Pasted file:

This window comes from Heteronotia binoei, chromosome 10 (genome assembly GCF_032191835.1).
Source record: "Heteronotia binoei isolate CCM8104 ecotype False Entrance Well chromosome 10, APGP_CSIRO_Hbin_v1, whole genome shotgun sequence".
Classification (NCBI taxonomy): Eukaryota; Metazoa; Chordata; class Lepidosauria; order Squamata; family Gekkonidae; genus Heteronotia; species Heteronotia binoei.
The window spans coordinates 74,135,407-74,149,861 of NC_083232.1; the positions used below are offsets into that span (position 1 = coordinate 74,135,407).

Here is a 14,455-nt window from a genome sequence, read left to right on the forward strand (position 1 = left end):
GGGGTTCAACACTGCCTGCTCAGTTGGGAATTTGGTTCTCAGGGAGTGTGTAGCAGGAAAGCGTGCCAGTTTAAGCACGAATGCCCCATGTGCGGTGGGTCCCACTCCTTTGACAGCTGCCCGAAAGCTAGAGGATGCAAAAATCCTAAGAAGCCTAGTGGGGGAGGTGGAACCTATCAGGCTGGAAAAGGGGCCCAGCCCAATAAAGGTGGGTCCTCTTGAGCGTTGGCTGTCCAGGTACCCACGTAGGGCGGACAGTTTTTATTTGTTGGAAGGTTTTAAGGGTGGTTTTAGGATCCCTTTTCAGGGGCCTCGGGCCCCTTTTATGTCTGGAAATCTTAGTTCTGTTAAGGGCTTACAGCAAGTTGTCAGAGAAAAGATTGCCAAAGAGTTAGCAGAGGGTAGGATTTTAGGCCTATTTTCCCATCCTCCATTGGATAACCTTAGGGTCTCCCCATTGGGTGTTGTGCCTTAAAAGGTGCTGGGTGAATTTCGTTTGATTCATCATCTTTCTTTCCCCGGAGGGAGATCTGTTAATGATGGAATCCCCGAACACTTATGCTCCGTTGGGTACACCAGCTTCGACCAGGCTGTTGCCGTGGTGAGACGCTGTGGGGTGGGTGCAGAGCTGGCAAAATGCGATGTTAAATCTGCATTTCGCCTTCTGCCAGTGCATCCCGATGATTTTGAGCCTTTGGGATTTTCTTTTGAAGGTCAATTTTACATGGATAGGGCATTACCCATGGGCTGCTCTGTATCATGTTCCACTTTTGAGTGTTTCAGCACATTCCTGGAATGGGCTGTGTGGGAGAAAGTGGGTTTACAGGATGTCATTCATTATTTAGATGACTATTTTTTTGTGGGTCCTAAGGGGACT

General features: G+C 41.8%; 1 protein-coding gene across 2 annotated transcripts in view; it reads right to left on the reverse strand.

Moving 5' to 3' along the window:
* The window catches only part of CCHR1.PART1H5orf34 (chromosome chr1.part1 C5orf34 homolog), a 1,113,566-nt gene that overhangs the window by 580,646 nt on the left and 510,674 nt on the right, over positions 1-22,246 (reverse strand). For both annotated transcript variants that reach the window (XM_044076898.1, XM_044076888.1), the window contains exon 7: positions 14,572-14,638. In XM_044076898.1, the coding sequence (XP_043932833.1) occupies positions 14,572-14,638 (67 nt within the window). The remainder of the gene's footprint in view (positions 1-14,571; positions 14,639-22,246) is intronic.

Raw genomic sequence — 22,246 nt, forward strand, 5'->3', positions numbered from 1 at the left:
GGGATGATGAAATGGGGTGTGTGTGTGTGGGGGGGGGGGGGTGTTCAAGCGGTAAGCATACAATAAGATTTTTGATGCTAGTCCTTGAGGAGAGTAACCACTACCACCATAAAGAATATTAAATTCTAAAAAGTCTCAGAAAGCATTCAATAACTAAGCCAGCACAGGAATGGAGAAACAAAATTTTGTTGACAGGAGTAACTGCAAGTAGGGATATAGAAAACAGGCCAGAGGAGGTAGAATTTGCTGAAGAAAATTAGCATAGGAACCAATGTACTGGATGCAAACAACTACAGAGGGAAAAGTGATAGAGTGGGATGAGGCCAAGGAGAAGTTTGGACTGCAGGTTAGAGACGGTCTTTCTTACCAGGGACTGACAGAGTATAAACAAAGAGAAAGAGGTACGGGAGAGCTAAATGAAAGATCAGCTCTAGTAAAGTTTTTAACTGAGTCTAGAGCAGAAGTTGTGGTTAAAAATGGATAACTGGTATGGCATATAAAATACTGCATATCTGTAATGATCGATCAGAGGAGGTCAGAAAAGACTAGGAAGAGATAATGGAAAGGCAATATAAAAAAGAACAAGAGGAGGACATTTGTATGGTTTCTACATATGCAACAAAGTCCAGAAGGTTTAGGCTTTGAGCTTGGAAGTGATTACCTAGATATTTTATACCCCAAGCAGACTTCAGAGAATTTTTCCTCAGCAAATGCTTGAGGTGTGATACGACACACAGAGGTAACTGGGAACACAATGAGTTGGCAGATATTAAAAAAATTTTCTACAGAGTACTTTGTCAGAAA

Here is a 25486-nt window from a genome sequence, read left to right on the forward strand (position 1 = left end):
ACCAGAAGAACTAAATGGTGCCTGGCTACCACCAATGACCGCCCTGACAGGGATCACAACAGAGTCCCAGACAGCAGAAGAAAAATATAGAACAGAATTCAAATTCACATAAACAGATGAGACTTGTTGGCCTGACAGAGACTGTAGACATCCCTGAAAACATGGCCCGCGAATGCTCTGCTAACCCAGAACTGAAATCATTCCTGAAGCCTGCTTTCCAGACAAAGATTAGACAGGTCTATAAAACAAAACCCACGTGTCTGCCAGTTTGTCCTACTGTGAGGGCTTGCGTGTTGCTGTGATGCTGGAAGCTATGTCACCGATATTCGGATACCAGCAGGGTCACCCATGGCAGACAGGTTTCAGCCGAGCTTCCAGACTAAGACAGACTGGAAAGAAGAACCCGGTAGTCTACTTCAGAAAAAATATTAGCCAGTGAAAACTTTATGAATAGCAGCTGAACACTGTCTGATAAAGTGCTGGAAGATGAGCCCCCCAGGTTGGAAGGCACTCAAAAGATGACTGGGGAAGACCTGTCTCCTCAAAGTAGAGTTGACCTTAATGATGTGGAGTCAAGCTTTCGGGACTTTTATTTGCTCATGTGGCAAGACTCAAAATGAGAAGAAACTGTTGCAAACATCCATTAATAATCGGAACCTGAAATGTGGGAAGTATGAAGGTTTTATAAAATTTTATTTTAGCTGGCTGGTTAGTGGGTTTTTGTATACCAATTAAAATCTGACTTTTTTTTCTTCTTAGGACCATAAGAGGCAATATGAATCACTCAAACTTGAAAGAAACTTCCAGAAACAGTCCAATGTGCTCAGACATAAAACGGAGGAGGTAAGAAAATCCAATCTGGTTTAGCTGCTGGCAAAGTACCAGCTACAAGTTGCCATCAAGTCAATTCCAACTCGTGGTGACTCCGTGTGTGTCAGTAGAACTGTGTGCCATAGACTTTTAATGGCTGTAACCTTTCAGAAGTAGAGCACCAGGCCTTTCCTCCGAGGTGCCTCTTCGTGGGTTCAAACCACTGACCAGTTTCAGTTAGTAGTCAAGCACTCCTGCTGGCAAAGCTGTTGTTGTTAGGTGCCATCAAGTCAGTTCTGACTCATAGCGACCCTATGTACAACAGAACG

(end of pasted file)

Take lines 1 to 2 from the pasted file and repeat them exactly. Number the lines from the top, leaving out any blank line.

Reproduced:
This window comes from Heteronotia binoei, chromosome 10 (genome assembly GCF_032191835.1).
Source record: "Heteronotia binoei isolate CCM8104 ecotype False Entrance Well chromosome 10, APGP_CSIRO_Hbin_v1, whole genome shotgun sequence".